• Industrial — Wearables can help industrial workers with warehouse management, field maintenance, manufacturing and more. Industrial wearables enable and optimize workflow efficiency, enhance communications, reduce paperwork and allow workers to take advantage of a hands-free work environment. Also, industrial use cases could drive the adoption of 75 million wearables between 2014 and 2020, according to Tractica.6

Apple and IBM, two technology heavyweights, recently partnered to deploy wearables for business users. With this partnership, these companies are driving the wearable push across multiple industries, as they are working on wearable technology for myriad sectors.7 While they are working towards addressing the enterprise market’s needs, their new devices may not have the features that consumers look for in their wearables.

Consumer Wearables

Consumers, it seems, want a “cool, hip” wearable technology – just consider some of the recent innovations at CES 20158:

  • Misfit's Swarovski Shine — Solar-powered fitness trackers that resemble Swarovski jewelry.
  • Sony Smart Eyeglass Attach! — Eyewear that transforms into a smart device capable of displaying superior image quality.
  • Apple Watch — Smartwatch developed by Apple that incorporates fitness tracking and health-oriented capabilities as well as integration with iOS and other Apple products and services.

And then there's Frog Design, a business unit of Aricent which recently collaborated with the Chinese company Mobvoi to roll out Ticwatch. This smartwatch offers a traditional analog design, making it a great option for those who want a wearable to blend with formal wear. This distinguishing feature sets it apart from existing competitors. For many consumers, aesthetics are high on their list of priorities, as are smaller gadgets that they can easily carry on the go, a big, bulky wearable won’t suffice. Nor will a lack of mobile capabilities.

A "mobile-first" strategy, which ensures you can incorporate as many features that empower consumer mobility, is important.9 PwC U.S. official Deborah Bothun points out that this strategy can help you "deliver perceived value to the consumer in an experiential manner."

"For wearables to be most valuable to the consumer, it needs to embrace Internet of Things opportunities; transform big data into super data that not only culls, but also interprets information to deliver insights; and take a human-centered design approach, creating a simplified user experience and an easier means to achieve goals," the PwC U.S. relayed.

The value of your wearable will dictate demand for your device. Regardless of whether you're targeting consumers, enterprises, or both, you'll want to make sure your target user can maximize the value of your gadget; otherwise, you may miss out on an opportunity to capitalize on the wearables revolution. It all comes back to the simple idea – figure out what they want and deliver it, in a way which is above and beyond your competitors.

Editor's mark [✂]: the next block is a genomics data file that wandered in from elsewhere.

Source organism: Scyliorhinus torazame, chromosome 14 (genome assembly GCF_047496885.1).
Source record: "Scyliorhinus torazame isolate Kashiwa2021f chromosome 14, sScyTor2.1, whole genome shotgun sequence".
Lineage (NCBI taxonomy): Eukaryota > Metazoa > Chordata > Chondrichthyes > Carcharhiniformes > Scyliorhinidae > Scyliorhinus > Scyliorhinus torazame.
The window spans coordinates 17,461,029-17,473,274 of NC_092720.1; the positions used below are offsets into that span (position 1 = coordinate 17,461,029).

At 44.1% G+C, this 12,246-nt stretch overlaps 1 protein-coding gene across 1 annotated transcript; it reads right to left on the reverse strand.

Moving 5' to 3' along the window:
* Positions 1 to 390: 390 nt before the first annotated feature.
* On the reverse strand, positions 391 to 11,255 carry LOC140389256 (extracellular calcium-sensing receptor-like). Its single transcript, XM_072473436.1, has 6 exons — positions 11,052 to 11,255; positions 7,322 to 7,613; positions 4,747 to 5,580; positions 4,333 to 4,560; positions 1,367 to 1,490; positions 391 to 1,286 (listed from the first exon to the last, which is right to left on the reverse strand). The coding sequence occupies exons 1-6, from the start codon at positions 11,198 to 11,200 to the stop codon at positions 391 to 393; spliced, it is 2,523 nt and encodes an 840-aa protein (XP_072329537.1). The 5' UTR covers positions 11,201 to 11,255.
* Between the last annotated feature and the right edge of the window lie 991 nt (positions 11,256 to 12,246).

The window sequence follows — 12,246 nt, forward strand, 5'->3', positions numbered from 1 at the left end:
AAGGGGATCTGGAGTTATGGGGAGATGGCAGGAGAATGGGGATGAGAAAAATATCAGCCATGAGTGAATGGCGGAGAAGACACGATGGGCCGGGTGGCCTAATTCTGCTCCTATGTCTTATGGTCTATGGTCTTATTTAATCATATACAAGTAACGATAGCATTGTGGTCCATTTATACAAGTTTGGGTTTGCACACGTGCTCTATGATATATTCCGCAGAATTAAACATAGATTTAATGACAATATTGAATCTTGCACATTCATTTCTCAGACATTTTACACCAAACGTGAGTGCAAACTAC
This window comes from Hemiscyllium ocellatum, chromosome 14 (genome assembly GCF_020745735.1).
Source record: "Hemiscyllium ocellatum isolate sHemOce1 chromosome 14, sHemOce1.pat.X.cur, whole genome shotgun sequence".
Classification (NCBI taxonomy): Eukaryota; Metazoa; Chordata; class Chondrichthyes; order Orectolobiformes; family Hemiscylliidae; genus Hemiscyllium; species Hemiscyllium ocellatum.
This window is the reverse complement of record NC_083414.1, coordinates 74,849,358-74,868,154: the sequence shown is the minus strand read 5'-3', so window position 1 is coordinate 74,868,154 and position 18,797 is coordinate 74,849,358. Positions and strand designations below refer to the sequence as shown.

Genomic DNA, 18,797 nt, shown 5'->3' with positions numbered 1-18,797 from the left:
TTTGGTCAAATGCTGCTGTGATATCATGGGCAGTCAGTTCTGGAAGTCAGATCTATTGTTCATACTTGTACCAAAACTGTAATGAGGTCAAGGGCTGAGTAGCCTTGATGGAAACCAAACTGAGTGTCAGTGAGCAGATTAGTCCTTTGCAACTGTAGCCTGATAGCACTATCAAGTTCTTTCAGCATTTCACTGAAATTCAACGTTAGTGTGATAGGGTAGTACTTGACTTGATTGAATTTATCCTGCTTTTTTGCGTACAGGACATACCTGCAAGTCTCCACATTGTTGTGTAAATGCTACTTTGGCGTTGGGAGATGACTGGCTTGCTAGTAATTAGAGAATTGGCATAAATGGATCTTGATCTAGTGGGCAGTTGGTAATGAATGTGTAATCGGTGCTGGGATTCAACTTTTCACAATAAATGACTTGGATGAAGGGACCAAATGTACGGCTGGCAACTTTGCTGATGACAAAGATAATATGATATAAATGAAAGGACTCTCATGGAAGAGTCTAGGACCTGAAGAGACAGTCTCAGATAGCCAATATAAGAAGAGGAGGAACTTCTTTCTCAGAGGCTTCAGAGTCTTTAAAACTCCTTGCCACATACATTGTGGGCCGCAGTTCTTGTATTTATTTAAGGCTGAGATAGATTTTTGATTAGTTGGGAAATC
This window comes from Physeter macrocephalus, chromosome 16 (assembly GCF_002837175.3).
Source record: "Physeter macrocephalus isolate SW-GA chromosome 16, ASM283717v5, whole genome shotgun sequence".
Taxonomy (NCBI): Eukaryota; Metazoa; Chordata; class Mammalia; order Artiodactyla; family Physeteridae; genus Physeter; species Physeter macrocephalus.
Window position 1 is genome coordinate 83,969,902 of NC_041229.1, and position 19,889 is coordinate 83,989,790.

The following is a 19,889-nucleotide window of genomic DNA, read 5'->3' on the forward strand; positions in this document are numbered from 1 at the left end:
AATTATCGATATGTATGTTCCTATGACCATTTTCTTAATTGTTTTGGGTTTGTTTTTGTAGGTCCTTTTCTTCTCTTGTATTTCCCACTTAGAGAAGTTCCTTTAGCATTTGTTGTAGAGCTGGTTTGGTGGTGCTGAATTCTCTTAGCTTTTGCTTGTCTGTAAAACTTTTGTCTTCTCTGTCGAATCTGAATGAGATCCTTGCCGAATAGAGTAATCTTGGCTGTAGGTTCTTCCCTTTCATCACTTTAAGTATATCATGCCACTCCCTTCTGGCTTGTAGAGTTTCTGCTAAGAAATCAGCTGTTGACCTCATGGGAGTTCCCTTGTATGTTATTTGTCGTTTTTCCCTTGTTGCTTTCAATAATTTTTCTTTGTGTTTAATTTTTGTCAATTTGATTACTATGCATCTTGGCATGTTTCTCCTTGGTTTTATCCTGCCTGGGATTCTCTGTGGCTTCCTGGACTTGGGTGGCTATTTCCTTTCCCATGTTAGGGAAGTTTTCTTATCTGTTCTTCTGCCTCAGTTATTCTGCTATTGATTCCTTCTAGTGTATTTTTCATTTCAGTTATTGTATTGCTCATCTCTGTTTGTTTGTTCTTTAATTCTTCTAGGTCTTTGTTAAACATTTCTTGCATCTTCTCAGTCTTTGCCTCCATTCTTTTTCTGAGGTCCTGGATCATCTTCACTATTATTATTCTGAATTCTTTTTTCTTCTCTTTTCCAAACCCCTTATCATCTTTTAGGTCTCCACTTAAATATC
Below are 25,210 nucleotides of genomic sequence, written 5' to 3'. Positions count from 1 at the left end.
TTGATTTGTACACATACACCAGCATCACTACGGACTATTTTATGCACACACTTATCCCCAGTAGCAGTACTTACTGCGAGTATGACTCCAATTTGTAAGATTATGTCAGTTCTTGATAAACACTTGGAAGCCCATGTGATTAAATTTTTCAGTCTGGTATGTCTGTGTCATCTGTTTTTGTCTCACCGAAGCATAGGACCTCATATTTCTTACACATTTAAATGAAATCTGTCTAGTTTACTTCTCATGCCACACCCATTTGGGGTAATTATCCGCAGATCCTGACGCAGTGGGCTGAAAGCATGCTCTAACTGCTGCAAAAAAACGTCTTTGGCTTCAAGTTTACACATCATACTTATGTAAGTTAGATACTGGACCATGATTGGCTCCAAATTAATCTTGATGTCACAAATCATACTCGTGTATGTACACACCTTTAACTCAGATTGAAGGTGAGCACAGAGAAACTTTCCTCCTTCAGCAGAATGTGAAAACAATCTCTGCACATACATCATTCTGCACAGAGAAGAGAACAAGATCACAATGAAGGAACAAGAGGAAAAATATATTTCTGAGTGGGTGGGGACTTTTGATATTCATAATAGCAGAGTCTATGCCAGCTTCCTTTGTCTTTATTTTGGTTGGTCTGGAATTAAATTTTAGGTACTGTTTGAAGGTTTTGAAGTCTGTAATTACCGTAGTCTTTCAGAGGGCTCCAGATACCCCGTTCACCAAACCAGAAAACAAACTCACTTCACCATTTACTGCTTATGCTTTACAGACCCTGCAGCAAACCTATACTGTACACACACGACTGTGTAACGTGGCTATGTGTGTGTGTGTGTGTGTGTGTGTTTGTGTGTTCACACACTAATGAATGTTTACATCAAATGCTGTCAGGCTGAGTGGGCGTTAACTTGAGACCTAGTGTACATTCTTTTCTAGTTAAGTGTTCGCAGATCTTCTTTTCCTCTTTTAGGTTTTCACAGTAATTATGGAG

Evaluating Your Wearable from All Angles

Designing wearable technology requires extensive technical know-how, along with knowledge of your target audience. You need to understand how to build a high-quality device, how to do it quickly and efficiently and how to ensure that this gadget meets your target audience's needs. It can be extremely challenging to accomplish your design goals on your own, fortunately, we have technology leaders like Aricent.

Aricent provides highly differentiated offerings to enable you to build a successful wearable technology. It partner with many of the world's leading technology brands to help them deploy wearable technology that meets the needs of both business users and consumers.

Aricent understands wearable technology and takes a consistent path to innovation. Please contact us for more information.

References

1 Wearable Technology Report. (n.d.). Retrieved September 23, 2015.

2 Intelligence, B. (2015, May 21). THE WEARABLES REPORT: Growth trends, consumer attitudes, and why smartwatches will dominate. Retrieved September 23, 2015.

3 Can wearable tech boost business productivity? (2014, January 23). Retrieved September 15, 2015.

4 Wearable Devices: The Next Big Thing in CRM. (n.d.). Retrieved September 29, 2015.

5 Could enterprise be the spark the wearables market needs to ignite consumer sales? (2015, September 11). Retrieved September 23, 2015.

6 Wearable Devices for Enterprise and Industrial Markets. (n.d.). Retrieved September 29, 2015.

7 IBM confirms Apple Watch is also an enterprise product. (2015, May 22). Retrieved September 15, 2015.

8 Connected, invisible and everywhere: Wearables at CES aimed to blend in - CNET. (2015, January 8). Retrieved September 15, 2015.

9 Wearable Technology Future is Ripe for Growth – Most Notably among Millennials, Says PwC US. (2014, October 21). Retrieved September 23, 2015.